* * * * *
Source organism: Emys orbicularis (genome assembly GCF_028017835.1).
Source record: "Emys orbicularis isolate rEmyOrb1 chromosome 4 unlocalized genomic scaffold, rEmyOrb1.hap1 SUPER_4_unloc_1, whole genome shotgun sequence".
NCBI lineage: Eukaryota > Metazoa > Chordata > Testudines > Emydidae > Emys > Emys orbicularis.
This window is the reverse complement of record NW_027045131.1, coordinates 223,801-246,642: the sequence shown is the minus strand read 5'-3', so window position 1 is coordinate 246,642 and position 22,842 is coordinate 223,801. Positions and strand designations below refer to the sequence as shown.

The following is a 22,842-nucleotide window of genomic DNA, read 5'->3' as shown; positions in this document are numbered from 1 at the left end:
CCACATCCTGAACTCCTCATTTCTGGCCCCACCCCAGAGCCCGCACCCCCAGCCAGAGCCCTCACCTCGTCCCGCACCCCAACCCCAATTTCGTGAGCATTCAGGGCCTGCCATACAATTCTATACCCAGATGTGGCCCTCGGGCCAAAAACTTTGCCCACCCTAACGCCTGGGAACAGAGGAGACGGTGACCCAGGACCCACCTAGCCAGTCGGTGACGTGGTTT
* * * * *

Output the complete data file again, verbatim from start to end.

Source organism: Emys orbicularis (genome assembly GCF_028017835.1).
Source record: "Emys orbicularis isolate rEmyOrb1 chromosome 4 unlocalized genomic scaffold, rEmyOrb1.hap1 SUPER_4_unloc_1, whole genome shotgun sequence".
NCBI lineage: Eukaryota > Metazoa > Chordata > Testudines > Emydidae > Emys > Emys orbicularis.
This window is the reverse complement of record NW_027045131.1, coordinates 223,801-246,642: the sequence shown is the minus strand read 5'-3', so window position 1 is coordinate 246,642 and position 22,842 is coordinate 223,801. Positions and strand designations below refer to the sequence as shown.

The following is a 22,842-nucleotide window of genomic DNA, read 5'->3' as shown; positions in this document are numbered from 1 at the left end:
CCACATCCTGAACTCCTCATTTCTGGCCCCACCCCAGAGCCCGCACCCCCAGCCAGAGCCCTCACCTCGTCCCGCACCCCAACCCCAATTTCGTGAGCATTCAGGGCCTGCCATACAATTCTATACCCAGATGTGGCCCTCGGGCCAAAAACTTTGCCCACCCTAACGCCTGGGAACAGAGGAGACGGTGACCCAGGACCCACCTAGCCAGTCGGTGACGTGGTTT